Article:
So I started a new job about 3 months ago, and was told that my 3 month review was going to be soon. From all of the words I've gotten from the C-suite, my performance has exceeded all expectations they've had for me, and they are incredibly happy with my work. This includes my manager, who is the controller.

I'd like to see where I can improve, because I never feel like my work is good enough (there's always more to learn), and being a new employee I want to provide even more value to the company. So my 90 days has come and passed, and my boss has said a few times that she'll tell me when my performance review is, but I know her work load is huge, and we haven't had the review yet.

In my last job, I was fleeced into the "We'll look at your performance for a raise at your next review" and was strung along despite O's (highest grade) across the board. I'd understand if they have issues with my performance, or are scared that I'll ask for a raise and don't want to lose the value I provide, but that doesn't sit well with me.

I was told when I joined that there was a lot of extra money for me to grow into after my review period was completed, so it's not a shortage of money that's preventing it. I've been groomed in an environment in which performance reviews are a bit of a taboo subject, but I'd like to bring this to my boss without interrupting her schedule too much. She says that she'll work on it, but if we go too long, I know she'll just let it die, and she doesn't see it as a huge priority.

How can I schedule my own performance review (which she said she'd call me in for) with my boss?

Note: If there's any further info you need, I'm here to provide it.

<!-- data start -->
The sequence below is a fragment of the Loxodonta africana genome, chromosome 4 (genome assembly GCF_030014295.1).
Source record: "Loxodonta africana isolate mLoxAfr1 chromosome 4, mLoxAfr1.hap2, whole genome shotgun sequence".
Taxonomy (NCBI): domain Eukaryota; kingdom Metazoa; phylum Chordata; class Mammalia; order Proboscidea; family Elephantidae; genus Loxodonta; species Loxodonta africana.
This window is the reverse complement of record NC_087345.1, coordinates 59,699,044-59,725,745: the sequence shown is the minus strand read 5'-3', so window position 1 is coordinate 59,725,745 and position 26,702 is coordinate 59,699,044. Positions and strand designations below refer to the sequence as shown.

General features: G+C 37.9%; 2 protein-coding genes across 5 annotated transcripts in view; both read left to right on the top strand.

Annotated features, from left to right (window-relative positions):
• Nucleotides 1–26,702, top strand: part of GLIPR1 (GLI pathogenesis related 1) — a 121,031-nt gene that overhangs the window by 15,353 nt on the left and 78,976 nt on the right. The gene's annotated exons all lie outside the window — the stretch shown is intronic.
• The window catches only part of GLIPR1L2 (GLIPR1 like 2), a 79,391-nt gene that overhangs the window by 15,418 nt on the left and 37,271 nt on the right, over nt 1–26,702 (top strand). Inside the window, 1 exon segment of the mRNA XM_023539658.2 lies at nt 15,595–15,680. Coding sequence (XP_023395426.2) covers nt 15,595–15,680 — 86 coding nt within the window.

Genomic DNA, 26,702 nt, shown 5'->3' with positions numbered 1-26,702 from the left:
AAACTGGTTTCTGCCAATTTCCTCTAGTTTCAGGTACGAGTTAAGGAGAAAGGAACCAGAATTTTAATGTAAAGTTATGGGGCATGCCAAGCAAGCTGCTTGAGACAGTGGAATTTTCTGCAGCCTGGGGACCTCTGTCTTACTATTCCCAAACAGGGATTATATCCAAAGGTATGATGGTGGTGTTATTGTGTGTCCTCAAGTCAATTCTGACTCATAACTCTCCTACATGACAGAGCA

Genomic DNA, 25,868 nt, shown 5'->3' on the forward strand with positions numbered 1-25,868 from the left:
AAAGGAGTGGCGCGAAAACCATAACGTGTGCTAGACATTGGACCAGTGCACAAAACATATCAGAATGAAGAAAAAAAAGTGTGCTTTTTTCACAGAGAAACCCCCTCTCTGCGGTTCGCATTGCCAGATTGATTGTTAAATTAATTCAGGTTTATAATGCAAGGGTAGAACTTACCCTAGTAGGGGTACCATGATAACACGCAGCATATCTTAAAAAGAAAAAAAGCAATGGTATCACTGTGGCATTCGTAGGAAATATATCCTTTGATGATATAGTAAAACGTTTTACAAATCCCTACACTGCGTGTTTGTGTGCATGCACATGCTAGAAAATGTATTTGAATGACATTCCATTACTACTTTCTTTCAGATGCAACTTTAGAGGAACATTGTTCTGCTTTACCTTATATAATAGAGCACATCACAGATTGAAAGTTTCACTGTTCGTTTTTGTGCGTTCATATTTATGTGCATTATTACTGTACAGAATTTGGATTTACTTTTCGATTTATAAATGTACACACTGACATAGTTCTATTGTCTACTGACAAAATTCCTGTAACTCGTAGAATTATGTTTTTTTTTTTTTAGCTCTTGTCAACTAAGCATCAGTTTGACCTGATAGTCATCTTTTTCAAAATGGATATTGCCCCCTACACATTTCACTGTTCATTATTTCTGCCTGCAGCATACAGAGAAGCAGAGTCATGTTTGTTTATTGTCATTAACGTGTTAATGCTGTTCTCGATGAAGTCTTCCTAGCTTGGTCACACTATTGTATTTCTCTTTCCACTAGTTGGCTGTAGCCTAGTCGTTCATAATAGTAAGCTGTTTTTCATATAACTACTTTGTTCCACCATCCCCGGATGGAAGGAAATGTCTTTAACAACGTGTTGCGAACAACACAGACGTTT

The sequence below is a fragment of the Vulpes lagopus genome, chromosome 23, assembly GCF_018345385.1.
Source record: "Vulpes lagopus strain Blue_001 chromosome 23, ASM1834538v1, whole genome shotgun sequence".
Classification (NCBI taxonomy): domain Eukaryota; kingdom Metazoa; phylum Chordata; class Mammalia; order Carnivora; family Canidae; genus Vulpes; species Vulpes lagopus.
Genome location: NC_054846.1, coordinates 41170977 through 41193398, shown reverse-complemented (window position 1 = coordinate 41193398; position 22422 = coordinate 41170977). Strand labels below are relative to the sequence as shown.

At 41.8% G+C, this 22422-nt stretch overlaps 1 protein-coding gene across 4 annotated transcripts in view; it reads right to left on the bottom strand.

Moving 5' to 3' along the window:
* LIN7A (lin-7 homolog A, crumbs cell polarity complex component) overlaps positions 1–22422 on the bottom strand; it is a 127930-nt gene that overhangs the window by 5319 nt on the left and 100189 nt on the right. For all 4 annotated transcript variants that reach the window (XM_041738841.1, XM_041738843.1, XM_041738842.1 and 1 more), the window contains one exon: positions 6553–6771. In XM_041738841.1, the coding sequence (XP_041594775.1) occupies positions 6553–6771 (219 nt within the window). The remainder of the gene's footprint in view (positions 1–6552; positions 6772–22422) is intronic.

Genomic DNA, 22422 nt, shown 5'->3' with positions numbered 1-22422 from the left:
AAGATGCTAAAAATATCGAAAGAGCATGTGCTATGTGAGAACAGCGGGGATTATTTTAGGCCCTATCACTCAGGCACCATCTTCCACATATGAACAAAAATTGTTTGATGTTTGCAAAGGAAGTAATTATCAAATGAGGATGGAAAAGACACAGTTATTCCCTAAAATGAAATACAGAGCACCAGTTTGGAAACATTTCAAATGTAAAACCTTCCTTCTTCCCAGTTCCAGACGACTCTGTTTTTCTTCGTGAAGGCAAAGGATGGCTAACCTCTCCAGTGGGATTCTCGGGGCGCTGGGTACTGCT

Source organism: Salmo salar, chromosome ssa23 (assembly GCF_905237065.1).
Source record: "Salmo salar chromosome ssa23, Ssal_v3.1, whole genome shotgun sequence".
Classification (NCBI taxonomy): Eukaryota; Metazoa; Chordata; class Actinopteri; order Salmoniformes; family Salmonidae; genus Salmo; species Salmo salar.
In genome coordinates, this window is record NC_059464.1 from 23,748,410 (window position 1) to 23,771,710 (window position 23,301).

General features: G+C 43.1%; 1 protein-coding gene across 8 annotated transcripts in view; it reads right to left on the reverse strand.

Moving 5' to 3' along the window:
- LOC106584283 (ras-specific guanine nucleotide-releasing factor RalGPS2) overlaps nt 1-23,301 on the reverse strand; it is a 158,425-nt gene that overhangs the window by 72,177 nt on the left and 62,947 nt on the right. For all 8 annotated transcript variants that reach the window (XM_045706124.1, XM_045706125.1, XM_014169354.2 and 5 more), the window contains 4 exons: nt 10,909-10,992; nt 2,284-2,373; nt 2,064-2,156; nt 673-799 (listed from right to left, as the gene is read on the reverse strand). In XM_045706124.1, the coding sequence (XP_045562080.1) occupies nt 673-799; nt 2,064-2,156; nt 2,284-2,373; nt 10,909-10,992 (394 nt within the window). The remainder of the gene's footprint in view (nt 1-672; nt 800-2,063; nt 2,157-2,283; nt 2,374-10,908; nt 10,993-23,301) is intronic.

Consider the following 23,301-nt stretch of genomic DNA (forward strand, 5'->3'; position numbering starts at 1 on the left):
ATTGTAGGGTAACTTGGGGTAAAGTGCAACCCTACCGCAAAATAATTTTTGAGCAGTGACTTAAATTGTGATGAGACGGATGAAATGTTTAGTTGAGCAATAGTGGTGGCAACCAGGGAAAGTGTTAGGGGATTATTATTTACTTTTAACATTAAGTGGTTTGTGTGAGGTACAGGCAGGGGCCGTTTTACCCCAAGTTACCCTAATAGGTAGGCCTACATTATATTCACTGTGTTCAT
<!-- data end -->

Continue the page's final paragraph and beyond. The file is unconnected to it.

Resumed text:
• Could someone please explain the multiple downvotes? Is there something I'm missing, or can do to improve the question?
    – Anoplexian
    Commented Nov 2, 2017 at 18:08
  • Almost a duplicate: What to do when your manager won't give you your annual performance review? (I don't think things have gotten quite as far as they have in that question, but it may still be useful) Commented Nov 2, 2017 at 18:26
  • @Anoplexian can you clarify something for me please? For the scope of this question, are you focused more on professional improvement, or on scoring that raise?
    – akaioi
    Commented Nov 3, 2017 at 19:57
  • @Akaioi More of the latter, but the former is definitely a concern. Specifically I want to be more useful to the company, and I believe by doing so the former will follow.
    – Anoplexian
    Commented Nov 3, 2017 at 20:43

3 Answers 3


Remember managers are people too...

I had a so called boss that hated to give reviews...he dreaded it and he was NOT good at it at all. So your boss could be delaying it because he/she also hates to do reviews.

Remember at the end of the day managers are people and people are strange living things.

I got around it by persisting (in a nice manner) that he give me a performance review because he eventually HAD TO. It was company policy. Whether it is company policy for where you work only you know that. If it is, then you have a winning case.

Try something as simple as commenting about it...

You could be just nice about it and phrase it in a way that indicates honesty, sympathy, and a needed response:

"Hey boss, I know you're tied up with a lot of things but I would appreciate if you could schedule my performance review soon. I really would like to hear your feedback on how things are going and if you have any questions / concerns with my work."

Don't force it...